The History of
Wake Forest University
Edwin Graves Wilson
by Edwin Graves Wilson
nation in uncertain transition from the
calm of the post-World War II era is backdrop to the
1967 inauguration of James Ralph Scales—Oklahoman,
gifted historian, Baptist churchman, urbane intellectual
—as Wake Forest University’s eleventh president. The six-
teen years that followed were marked by “a whirlwind of
ideas” that led Wake Foresters to question some long-held
values, reaffirming many that uniquely define the school’s
strong culture and reshaping or even rejecting other elements
from the past that seemed incongruent with the University’s
motto, Pro Humanitate.
Academic vibrancy, political activism, and Wake Forest’s
continuing adjustment to its “new” home in Winston-Salem
are faithfully recounted and astutely observed by Ed Wilson
(’43). His experience as student, alumnus, professor, and
administrator enriches this history.
Evident throughout is the creative tension that has always
balanced Wake Forest between its religious heritage and
Southern gentility, on the one hand, and its inviolable defense
of academic freedom. That these principles co-exist produc-
tively is carefully explained in Wilson’s narrative, enlarged
with his comments on the many people whose work built
From the Experimental College to a splendid new home
for the fine arts; from Vietnam War protests to the opening
of the University to all races and cultures; from the short-
lived January term to the persistent quest for “intervisitation”
(a clever student euphemism); from Covenant House to Casa
Artom and Worrell House; from denominational edicts to
a more representative governing board; from debate cham-
pionships to the Tangerine Bowl: from these events emerges
an environment rich in thought and action.
Wilson’s candid descriptions of President Scales portray
a man of deep convictions whose classical liberal education
and sophisticated sense of decorum inform his most difficult
decisions and his day-to-day interactions with Wake Forest’s
constituents. With wit, a gift of “the common touch,” and
supreme interest in the life of the mind, Scales successfully
navigates waters choppy and smooth, bringing Wake Forest
to its next harbor and a future with more promise than
about the author
Edwin Graves Wilson is Professor Emeritus of English
and Provost Emeritus of Wake Forest University. A native
of Leaksville (now Eden), North Carolina, he entered Wake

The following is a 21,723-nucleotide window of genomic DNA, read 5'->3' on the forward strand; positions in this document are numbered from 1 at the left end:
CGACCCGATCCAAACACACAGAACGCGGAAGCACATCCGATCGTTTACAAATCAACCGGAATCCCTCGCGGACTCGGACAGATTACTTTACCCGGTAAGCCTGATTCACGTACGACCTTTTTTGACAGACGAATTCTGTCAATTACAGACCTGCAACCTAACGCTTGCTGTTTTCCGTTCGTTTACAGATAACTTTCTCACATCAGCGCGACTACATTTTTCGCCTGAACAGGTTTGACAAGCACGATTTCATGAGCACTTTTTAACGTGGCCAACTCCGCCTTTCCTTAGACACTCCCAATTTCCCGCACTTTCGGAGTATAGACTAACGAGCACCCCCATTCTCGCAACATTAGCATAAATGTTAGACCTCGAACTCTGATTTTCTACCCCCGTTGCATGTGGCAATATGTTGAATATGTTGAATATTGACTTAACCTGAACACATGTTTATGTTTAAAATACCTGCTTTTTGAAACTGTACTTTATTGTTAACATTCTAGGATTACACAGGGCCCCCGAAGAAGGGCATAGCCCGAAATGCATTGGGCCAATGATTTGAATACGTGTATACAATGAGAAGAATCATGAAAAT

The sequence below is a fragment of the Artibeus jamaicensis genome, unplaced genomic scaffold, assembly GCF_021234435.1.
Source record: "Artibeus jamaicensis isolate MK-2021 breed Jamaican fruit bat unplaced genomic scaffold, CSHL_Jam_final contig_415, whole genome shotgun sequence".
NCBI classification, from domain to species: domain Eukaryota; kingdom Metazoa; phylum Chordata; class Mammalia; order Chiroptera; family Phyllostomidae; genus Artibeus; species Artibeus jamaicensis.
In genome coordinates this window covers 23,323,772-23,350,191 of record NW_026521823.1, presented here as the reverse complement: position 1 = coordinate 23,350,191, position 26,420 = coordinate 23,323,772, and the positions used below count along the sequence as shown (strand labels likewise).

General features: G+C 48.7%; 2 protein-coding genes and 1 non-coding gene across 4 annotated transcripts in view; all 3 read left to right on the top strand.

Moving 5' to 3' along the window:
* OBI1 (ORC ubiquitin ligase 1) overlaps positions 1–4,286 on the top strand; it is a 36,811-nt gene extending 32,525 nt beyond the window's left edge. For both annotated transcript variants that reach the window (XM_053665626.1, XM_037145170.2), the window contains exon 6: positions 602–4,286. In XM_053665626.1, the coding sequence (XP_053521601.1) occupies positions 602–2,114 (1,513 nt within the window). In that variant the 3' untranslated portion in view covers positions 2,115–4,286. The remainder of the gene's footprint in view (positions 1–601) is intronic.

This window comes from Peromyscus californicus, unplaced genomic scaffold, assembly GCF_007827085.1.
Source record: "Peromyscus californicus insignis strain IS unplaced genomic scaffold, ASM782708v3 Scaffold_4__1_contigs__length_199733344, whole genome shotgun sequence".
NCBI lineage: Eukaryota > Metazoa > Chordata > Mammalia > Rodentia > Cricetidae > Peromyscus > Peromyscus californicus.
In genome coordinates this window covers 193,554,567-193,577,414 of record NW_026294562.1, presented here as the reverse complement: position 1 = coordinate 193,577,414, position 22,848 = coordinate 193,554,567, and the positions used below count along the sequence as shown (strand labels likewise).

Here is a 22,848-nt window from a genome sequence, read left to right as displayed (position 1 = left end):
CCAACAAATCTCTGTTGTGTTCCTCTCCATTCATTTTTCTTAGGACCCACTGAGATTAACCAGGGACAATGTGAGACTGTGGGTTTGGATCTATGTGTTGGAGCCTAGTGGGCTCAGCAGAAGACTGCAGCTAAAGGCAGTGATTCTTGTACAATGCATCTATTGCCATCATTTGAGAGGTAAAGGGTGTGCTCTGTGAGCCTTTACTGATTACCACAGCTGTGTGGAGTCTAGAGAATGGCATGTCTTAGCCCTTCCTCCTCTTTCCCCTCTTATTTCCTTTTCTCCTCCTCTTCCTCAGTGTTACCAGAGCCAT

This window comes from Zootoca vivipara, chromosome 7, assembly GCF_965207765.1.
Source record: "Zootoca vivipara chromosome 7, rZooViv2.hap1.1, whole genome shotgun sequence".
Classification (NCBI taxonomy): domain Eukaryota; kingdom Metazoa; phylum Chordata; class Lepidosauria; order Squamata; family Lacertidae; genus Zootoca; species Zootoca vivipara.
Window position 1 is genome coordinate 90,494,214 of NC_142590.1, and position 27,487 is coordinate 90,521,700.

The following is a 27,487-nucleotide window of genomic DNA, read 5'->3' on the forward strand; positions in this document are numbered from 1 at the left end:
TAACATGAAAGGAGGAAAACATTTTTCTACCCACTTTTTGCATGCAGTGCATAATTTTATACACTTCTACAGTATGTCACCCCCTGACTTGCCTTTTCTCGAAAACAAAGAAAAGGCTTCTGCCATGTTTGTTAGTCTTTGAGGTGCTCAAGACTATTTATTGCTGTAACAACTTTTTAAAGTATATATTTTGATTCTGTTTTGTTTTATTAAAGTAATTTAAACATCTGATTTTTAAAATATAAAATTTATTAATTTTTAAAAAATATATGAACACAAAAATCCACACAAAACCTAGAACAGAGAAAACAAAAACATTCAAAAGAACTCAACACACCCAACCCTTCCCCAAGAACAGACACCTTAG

Forest College in 1939. Having earned his bachelor of arts
degree summa cum laude in 1943, he served for three years
as an officer in the United States Navy. He then enrolled in
graduate school at Harvard University, where he was awarded
the master of arts degree in 1948 and the doctor of philoso-
phy degree in 1952.
He returned to his alma mater to teach and was named
Professor of English in 1959. Generations of students enrolled
in his courses in the British Romantic Poets and the poetry
of Blake, Yeats, and Thomas.
In 1960, he was named Dean of the College by President
Harold Tribble and was appointed Provost in 1967 by Presi-
dent James Ralph Scales, a position he held for 23 years. He
later served in the administration of President Thomas K.
Hearn, Jr. as Senior Vice President.
Mr. Wilson is the recipient of the Reinhardt Award for
Distinguished Teaching; the Distinguished Alumni Citation;
and Wake Forest’s highest award for service, the Medallion
of Merit. He served the city of Winston-Salem and the state
of North Carolina in many capacities, including the presi-
dencies of the Winston-Salem Arts Council, the Piedmont
Opera Theatre, the North Carolina Association of Colleges
and Universities, and the Rotary Club. He has also been a
member of the North Carolina Humanities Council and
the North Carolina Arts Council and received the North
Carolina Award for Public Service. He is also past president
of the Atlantic Coast Conference.
Mr. Wilson is married to the poet and author Emily
Herring Wilson. They are the parents of three children and
have four grandchildren.
The History of
James Ralph Scales
President, Wake Forest University
Jacket design by Dave Urena.
Printed in the United States of America.
©2010 Edwin Graves Wilson